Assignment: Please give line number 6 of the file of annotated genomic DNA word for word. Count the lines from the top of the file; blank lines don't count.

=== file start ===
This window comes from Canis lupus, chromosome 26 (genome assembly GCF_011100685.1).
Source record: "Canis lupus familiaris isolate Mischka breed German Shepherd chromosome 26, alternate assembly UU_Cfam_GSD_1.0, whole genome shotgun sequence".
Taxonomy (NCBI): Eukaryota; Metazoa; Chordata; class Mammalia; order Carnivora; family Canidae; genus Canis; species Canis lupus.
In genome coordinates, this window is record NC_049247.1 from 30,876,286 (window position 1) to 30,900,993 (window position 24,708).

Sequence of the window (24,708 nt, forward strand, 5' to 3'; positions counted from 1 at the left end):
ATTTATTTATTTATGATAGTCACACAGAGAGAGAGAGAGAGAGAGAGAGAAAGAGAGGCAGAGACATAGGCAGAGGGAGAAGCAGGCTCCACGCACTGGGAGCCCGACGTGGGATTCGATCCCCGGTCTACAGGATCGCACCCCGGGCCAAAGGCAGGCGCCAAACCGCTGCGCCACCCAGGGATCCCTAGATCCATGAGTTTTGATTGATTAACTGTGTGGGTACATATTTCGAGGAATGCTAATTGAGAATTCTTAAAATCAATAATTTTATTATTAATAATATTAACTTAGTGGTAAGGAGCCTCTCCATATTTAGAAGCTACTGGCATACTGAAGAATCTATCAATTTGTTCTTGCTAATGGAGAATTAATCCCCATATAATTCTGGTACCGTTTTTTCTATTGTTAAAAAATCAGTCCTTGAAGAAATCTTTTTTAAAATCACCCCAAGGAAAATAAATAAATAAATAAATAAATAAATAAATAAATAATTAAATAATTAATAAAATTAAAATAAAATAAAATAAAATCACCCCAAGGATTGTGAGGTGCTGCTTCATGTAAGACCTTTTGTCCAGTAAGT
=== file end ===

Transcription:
ATTTATTTATTTATGATAGTCACACAGAGAGAGAGAGAGAGAGAGAGAGAAAGAGAGGCAGAGACATAGGCAGAGGGAGAAGCAGGCTCCACGCACTGGGAGCCCGACGTGGGATTCGATCCCCGGTCTACAGGATCGCACCCCGGGCCAAAGGCAGGCGCCAAACCGCTGCGCCACCCAGGGATCCCTAGATCCATGAGTTTTGATTGATTAACTGTGTGGGTACATATTTCGAGGAATGCTAATTGAGAATTCTTAAAATCAATAATTTTATTATTAATAATATTAACTTAGTGGTAAGGAGCCTCTCCATATTTAGAAGCTACTGGCATACTGAAGAATCTATCAATTTGTTCTTGCTAATGGAGAATTAATCCCCATATAATTCTGGTACCGTTTTTTCTATTGTTAAAAAATCAGTCCTTGAAGAAATCTTTTTTAAAATCACCCCAAGGAAAATAAATAAATAAATAAATAAATAAATAAATAAATAATTAAATAATTAATAAAATTAAAATAAAATAAAATAAAATCACCCCAAGGATTGTGAGGTGCTGCTTCATGTAAGACCTTTTGTCCAGTAAGT